Ice Cream
If you find yourself craving the cool, sweet taste of ice cream, it could be an indication you are low on sleep. The amino acid tryptophan (also found in your Thanksgiving turkey) is found in high-fat dairy products. Tryptophan assists in the production of melatonin and serotonin to help you feel sleepy and relaxed. Instead of caving to a late-night bowl of ice cream, try getting to bed an hour earlier, incorporating an afternoon power nap, or enjoying some quiet time for 20-30 minutes. Naps help improve immune function, boost your mood and increase alertness. Adults should limit a nap to 30 minutes or less. If you are sleep deprived, a 90 minute to 2-hour snooze can be beneficial. Instead of ice cream, try snacking on frozen blueberries for a sweet, refreshing snack.

Peanut Butter
A peanut butter craving could be an indication you are low in healthy fats, which are essential for survival. Contrary to popular belief, eating fat does not make you fat. Healthy fats, such as omega-3s, help protect the nervous system and brain. Omega-3 fats can be found in oily fish like sockeye salmon. Calories from fat are more nutrient dense than calories from carbohydrates and protein, and can help you feel fuller faster. Try reaching for an avocado sprinkled with lemon pepper.

Chocolate
Some people get hooked on the boost that chocolate can give, which then leads to compulsive habits. However, a chocolate craving can also indicate a magnesium deficiency. Magnesium is required for over 300 enzyme reactions in the body. Common symptoms of a magnesium deficiency include irritability, anxiety, extreme fatigue combined with insomnia, lack of concentration and muscle spasms. Before grabbing that candy bar, reach for magnesium-rich foods such as almonds. If nothing but chocolate will do, opt for quality dark chocolate, preferably organic and above 70% cocoa. A magnesium supplement may also help.

Baked Goods and Pastries
If you are feeling anxious or stressed, baked goods and pastries can provide a temporary calming feeling. That’s because the sugar triggers a quick dopamine rush, also known as the “feel good” hormone. But that sugar rush soon turns into a blood sugar crash, which fuels inflammation and will leave you feeling sluggish. The naturally occurring sugars in fruits such as peaches, berries and apples are a healthier choice. You could also try a small amount of dried fruit, such as prunes or raisins.

Soda
Sparkling water, with a squeeze of lime or slice of orange, delivers the carbonation found in soda, minus all the excess sugar.

The next time a craving hits, dig deeper to uncover the real reason behind it. If anything, try making a lateral move and reaching for a healthier choice.

Pathways to Healing specializes in holistic chiropractic care. Dr. Alyssa Musgrove draws on a variety of techniques, including chiropractic, kinesiology, nutrition, food allergy testing and lifestyle counseling to assist clients in achieving optimal health and wellness in one setting. Pathways to Healing is located at 1022 Founders Row, Lake Oconee Village, Greensboro. The office can be reached at 706-454-2040.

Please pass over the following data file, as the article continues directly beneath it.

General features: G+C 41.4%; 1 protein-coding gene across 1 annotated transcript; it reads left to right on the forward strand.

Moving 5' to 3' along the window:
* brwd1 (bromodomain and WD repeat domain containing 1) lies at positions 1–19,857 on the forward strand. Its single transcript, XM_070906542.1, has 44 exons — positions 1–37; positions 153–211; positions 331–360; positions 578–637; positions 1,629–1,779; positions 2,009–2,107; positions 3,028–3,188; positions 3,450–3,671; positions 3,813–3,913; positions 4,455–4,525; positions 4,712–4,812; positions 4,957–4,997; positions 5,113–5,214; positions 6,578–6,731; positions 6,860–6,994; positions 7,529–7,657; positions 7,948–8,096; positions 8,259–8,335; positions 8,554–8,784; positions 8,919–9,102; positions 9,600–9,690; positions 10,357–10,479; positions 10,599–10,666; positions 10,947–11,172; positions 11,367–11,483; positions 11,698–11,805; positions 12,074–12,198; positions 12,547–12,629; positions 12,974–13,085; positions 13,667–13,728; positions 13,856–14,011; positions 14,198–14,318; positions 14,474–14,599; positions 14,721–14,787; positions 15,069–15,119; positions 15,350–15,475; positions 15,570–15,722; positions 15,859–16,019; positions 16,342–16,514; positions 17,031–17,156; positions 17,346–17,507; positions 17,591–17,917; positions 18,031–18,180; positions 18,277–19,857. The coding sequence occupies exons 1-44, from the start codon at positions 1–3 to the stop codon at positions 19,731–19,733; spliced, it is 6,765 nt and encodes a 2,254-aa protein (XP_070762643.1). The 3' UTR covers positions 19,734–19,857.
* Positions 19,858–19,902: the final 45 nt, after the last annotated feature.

Cooling Down with Cucumbers

By: Dr. Alyssa Musgrove

 

When those summer temperatures begin to rise, it’s normal to reach for tasty options to help cool us down. But before you reach for the ice cream and lemonade, take a moment to think outside the box. Cucumbers are a naturally cooling food that offer many nutritional benefits. Low in calories and containing a good amount of fiber and water, cucumbers are an ideal summer treat that can refresh the body, while also helping promote hydration and weight loss.

 

Often thought of as a vegetable, the cucumber is actually a mild-tasting fruit. Cucumbers are members of the Cucurbitaceae family, which also includes melon and squash. Cucumbers come in a variety of colors and sizes. Most commonly, they are sliced and eaten fresh or brined and made into pickles.

 

Composed of about 96% water, cucumbers can also help you meet your daily fluid and hydration needs. They also contain magnesium and other electrolytes that aid in hydrating the digestive system and keeping the bowels relaxed and regular. One cup of cucumbers is only 15 calories and provides about 20% of your daily need of vitamin K. Vitamin K, in combination with other essential nutrients, can help improve calcium absorption and contribute to good bone health.

 

When shopping, look for dark green cucumbers that are firm and smooth without any soft, waterlogged spots or bruises. Plan on eating the whole cucumber, as the skin and seeds contain important health-boosting compounds. Organic and unwaxed cucumbers will pack the biggest nutritional punch, especially if you are consuming the skin. Cucumbers should be stored in the refrigerator until you are ready to use them (usually within 3-5 days of purchase).

 

Most recipes call for raw cucumbers. This is because, due to their high water content, cucumbers tend to be soggy when cooked. Here are a few ways you can incorporate cucumbers into your daily diet when the dog days of summer are in full force: